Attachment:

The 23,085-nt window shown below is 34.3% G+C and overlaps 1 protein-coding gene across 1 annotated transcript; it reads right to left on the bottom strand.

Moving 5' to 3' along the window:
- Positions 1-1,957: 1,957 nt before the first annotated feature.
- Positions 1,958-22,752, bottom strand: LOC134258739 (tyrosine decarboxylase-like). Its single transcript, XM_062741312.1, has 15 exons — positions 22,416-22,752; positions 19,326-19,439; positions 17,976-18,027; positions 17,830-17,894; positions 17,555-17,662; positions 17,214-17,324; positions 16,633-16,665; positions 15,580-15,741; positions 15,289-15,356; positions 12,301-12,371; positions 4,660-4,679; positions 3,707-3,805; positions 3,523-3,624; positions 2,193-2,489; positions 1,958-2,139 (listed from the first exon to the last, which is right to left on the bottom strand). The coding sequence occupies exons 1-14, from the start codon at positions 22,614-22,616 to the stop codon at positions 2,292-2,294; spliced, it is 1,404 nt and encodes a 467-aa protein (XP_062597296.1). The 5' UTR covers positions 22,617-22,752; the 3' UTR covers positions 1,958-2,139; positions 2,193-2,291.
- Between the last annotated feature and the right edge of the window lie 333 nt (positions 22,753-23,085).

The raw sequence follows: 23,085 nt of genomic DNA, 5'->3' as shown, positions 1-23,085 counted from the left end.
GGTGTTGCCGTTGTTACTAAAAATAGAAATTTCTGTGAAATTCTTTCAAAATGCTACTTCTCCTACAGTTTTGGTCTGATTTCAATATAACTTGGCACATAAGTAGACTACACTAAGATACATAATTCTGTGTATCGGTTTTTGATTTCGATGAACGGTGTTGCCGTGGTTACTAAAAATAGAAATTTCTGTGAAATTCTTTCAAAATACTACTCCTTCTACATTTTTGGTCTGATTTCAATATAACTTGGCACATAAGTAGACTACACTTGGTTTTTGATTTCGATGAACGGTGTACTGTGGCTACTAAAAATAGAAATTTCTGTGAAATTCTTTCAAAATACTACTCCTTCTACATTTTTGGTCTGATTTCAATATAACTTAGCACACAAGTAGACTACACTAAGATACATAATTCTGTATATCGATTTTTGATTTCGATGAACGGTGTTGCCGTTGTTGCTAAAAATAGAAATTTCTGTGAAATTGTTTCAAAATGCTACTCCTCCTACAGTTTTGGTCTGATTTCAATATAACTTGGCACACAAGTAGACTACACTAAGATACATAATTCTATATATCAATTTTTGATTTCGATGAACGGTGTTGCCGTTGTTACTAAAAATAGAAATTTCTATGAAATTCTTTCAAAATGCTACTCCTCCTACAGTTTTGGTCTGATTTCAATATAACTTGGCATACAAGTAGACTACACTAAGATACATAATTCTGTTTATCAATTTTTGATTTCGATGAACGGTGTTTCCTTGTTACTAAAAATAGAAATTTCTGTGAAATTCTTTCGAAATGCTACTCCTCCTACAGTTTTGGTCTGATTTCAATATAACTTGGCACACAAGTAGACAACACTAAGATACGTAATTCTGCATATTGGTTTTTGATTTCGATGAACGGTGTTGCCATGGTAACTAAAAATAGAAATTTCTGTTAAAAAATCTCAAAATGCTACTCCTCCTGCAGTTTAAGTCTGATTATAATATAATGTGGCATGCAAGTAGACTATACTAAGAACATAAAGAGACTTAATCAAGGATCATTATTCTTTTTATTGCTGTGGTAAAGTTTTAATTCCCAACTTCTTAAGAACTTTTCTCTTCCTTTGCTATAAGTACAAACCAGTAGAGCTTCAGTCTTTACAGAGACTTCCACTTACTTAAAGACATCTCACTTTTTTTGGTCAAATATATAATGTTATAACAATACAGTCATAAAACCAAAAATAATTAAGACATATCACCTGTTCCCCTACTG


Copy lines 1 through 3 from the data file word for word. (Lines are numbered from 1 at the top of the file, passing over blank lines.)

The 23,085-nt window shown below is 34.3% G+C and overlaps 1 protein-coding gene across 1 annotated transcript; it reads right to left on the bottom strand.

Moving 5' to 3' along the window:
- Positions 1-1,957: 1,957 nt before the first annotated feature.